Below you will find frequently asked questions divided up into several categories: General Advising, Registration, Academic Planning, and Academic Records. Click on each question to reveal the answer.
You can find your currently assigned NTC Academic Advisor on your Student Tab in Gibson, near blue button for your degree audit. The audit also lists your current advisor at the top under student academic information.
You are welcome to call advising directly at 504-865-5798, email email@example.com, or log in to meet with a Virtual Advisor of the Day or Peer Advisor to look up your current advisor and learn how to prepare for an appointment.
While all NTC Academic Advisors can support getting started in your pre-health or pre-law ideation and coursework, we also have specialized pre-professional advisors to help get you on the right path to a strong pre-professional application. You can schedule an appointment to meet with a pre-health or pre-law advisor or check out their website for upcoming events.
If your question is urgent or feels like an academic emergency, you are encouraged to connect with a Virtual Advisor of the Day between 10:00-4:30 Monday through Friday or call advising directly between 8:30-5:00PM to connect to an available advisor for support. Drop in advising support is also available at certain times during the semester. Current offerings may be found here.
While you may still need to meet with your assigned advisor for more complex processes and planning, any individual academic advisor can help navigate short-term solutions for situations causing increased stress.
Changes in your NTC Advisor are never personal. Changes usually have to do with caseload balance and changing staff responsibilities that require strategic advisor changes.
NTC Academic Advisors are skilled in connecting you to new curriculum options and may be a good first step if you are looking to discuss your possibilities with a professional staff member on campus equipped with curriculum knowledge.
While your NTC Academic Advisor can help you choose courses to get started in any major, in-depth planning around your majors or minors is best support by the departments that wrote the curriculum. If you have not declared a major/minor, the department’s website and catalog are a good place to start researching your course requirements and major declaration processes.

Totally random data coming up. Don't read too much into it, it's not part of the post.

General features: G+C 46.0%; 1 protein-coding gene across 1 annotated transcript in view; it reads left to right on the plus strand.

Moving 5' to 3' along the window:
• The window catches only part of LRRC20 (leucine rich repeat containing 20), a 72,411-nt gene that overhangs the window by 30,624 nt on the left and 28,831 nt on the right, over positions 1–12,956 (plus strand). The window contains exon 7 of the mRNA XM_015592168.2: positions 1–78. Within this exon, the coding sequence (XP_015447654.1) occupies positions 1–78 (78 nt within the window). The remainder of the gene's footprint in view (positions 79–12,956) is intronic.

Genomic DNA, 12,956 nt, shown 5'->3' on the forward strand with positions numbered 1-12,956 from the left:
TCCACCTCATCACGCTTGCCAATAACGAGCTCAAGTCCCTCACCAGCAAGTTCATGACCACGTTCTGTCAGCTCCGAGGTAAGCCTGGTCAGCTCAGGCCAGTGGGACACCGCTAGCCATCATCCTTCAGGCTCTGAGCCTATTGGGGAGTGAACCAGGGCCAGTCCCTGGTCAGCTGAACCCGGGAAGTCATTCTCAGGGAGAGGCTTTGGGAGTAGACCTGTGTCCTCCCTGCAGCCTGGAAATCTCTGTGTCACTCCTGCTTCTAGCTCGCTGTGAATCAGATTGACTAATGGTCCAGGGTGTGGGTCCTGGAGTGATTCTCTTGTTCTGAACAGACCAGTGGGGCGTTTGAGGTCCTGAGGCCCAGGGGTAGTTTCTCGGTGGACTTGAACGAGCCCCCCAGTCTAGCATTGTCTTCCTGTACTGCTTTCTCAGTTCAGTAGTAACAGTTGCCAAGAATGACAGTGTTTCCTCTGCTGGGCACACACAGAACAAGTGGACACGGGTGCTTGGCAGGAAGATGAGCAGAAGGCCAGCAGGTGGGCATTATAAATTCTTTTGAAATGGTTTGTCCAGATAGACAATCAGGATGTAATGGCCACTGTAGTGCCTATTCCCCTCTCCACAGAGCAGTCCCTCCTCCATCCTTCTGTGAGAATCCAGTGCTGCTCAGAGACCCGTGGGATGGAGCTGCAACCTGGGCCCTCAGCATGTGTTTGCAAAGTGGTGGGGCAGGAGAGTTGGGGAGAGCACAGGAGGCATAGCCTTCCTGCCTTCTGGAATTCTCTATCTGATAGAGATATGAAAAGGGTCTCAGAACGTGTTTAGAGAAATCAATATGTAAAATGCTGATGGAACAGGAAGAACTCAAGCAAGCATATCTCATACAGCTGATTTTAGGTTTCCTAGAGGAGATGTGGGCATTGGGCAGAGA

We recommend getting familiar with the major or minor expectations on your own and then reaching out to the departments or faculty advisors for support in clarifying requirements or weighing course options that meet your individual academic goals.
A strong academic plan includes a plan to declare your major before the end of your sophomore year to ensure steady progress towards graduation. Some students declare in their first-year to connect to their department(s) and access major-only coursework during registration. Each department handles major declaration differently, so you should start the process by consulting departmental websites for declaration information.
Additional majors and minors can always be declared when there is time to complete them before graduation. Majors and minors may also be changed/removed, upon written request from student to advisor.
To earn a double major, you must complete all NTC core requirements, any additional school requirements for only the school that your primary major is housed in, and major requirements for each major. A double major is contained within a single degree and a student’s primary school requirements are matched to the primary major on record. Double majors/single degrees require 120 credits (122 credits for BSM degrees) and must include 60 credits of upper-level coursework (above 1000-level).
For a dual degree, you must complete all NTC core requirements, any additional school requirements for both schools housing each primary major, and major requirements for each major on each degree. A dual degree requires 150 credits with 82 credits of upper-level coursework (above 1000 level). Discuss this option with your advisor early on if considering.
No. You are not required to meet with an advisor to change your schedule or register for classes. First-time registration events in fall and spring for incoming students are the only instance during which meeting with an advisor may be required before adding the first schedule. Thereafter, students may log into the Schedule of Classes and add and drop courses if they are within the Academic Calendar deadlines for each action. Students are advised to consult with an advisor if there is concern about how the decision may impact progress towards graduation.
You can drop a currently enrolled class on the Schedule of Classes up until the Last Day to Drop with Record provided you will remain enrolled in a minimum of 12 credits after the dropped class credits.
Exceptions to the 12-credit minimum are rare and may impact financial aid. However, students with extenuating medical or personal circumstances are encouraged to consult NTC Advising as soon as possible to weigh options.
You should consult the current Academic Calendar and adhere to drop dates. If you drop a class after the last day to drop without record and before the drop with record deadline, you will receive a “W” on your transcript. Discuss with an advisor about any questions you have about “W” or weighing the decision to drop.